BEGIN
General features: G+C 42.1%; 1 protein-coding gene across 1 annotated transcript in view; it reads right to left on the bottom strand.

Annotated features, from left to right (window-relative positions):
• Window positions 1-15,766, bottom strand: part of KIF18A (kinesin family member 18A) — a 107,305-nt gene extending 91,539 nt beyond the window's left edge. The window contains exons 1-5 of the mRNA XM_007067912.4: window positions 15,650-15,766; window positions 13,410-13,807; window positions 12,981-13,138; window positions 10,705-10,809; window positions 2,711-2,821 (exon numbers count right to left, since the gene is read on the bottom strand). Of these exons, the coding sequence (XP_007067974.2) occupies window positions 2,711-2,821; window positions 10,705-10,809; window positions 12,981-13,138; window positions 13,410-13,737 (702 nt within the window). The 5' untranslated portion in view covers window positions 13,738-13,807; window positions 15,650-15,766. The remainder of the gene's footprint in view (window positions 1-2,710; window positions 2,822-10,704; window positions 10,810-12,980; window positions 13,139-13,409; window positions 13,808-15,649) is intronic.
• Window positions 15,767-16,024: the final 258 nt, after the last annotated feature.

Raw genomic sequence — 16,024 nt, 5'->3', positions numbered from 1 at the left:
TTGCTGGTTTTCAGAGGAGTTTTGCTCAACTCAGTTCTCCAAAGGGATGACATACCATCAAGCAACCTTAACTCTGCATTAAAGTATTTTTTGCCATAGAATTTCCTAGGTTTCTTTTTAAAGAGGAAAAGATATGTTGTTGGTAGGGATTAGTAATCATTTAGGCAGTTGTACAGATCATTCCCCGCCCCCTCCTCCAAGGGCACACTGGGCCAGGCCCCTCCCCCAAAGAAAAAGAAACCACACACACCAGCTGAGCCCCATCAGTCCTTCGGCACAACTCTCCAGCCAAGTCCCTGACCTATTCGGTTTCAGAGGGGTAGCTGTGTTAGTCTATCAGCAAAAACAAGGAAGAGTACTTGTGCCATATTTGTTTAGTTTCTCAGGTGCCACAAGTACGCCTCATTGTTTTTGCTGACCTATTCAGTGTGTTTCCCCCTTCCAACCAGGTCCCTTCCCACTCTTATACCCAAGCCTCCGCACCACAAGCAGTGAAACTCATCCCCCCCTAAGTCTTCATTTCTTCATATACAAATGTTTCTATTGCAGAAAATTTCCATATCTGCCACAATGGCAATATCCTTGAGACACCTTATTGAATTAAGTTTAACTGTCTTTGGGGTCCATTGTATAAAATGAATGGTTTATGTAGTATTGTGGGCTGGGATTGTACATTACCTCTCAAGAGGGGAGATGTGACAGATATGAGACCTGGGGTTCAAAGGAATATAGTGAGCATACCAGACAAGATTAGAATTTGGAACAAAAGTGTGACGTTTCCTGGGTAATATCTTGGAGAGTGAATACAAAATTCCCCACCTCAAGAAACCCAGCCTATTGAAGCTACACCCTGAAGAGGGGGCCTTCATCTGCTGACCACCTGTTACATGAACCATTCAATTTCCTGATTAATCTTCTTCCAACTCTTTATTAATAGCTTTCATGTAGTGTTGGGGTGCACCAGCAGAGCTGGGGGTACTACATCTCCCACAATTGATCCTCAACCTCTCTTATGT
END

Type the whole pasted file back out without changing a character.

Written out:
General features: G+C 42.1%; 1 protein-coding gene across 1 annotated transcript in view; it reads right to left on the bottom strand.

Annotated features, from left to right (window-relative positions):
• Window positions 1-15,766, bottom strand: part of KIF18A (kinesin family member 18A) — a 107,305-nt gene extending 91,539 nt beyond the window's left edge. The window contains exons 1-5 of the mRNA XM_007067912.4: window positions 15,650-15,766; window positions 13,410-13,807; window positions 12,981-13,138; window positions 10,705-10,809; window positions 2,711-2,821 (exon numbers count right to left, since the gene is read on the bottom strand). Of these exons, the coding sequence (XP_007067974.2) occupies window positions 2,711-2,821; window positions 10,705-10,809; window positions 12,981-13,138; window positions 13,410-13,737 (702 nt within the window). The 5' untranslated portion in view covers window positions 13,738-13,807; window positions 15,650-15,766. The remainder of the gene's footprint in view (window positions 1-2,710; window positions 2,822-10,704; window positions 10,810-12,980; window positions 13,139-13,409; window positions 13,808-15,649) is intronic.
• Window positions 15,767-16,024: the final 258 nt, after the last annotated feature.

Raw genomic sequence — 16,024 nt, 5'->3', positions numbered from 1 at the left:
TTGCTGGTTTTCAGAGGAGTTTTGCTCAACTCAGTTCTCCAAAGGGATGACATACCATCAAGCAACCTTAACTCTGCATTAAAGTATTTTTTGCCATAGAATTTCCTAGGTTTCTTTTTAAAGAGGAAAAGATATGTTGTTGGTAGGGATTAGTAATCATTTAGGCAGTTGTACAGATCATTCCCCGCCCCCTCCTCCAAGGGCACACTGGGCCAGGCCCCTCCCCCAAAGAAAAAGAAACCACACACACCAGCTGAGCCCCATCAGTCCTTCGGCACAACTCTCCAGCCAAGTCCCTGACCTATTCGGTTTCAGAGGGGTAGCTGTGTTAGTCTATCAGCAAAAACAAGGAAGAGTACTTGTGCCATATTTGTTTAGTTTCTCAGGTGCCACAAGTACGCCTCATTGTTTTTGCTGACCTATTCAGTGTGTTTCCCCCTTCCAACCAGGTCCCTTCCCACTCTTATACCCAAGCCTCCGCACCACAAGCAGTGAAACTCATCCCCCCCTAAGTCTTCATTTCTTCATATACAAATGTTTCTATTGCAGAAAATTTCCATATCTGCCACAATGGCAATATCCTTGAGACACCTTATTGAATTAAGTTTAACTGTCTTTGGGGTCCATTGTATAAAATGAATGGTTTATGTAGTATTGTGGGCTGGGATTGTACATTACCTCTCAAGAGGGGAGATGTGACAGATATGAGACCTGGGGTTCAAAGGAATATAGTGAGCATACCAGACAAGATTAGAATTTGGAACAAAAGTGTGACGTTTCCTGGGTAATATCTTGGAGAGTGAATACAAAATTCCCCACCTCAAGAAACCCAGCCTATTGAAGCTACACCCTGAAGAGGGGGCCTTCATCTGCTGACCACCTGTTACATGAACCATTCAATTTCCTGATTAATCTTCTTCCAACTCTTTATTAATAGCTTTCATGTAGTGTTGGGGTGCACCAGCAGAGCTGGGGGTACTACATCTCCCACAATTGATCCTCAACCTCTCTTATGT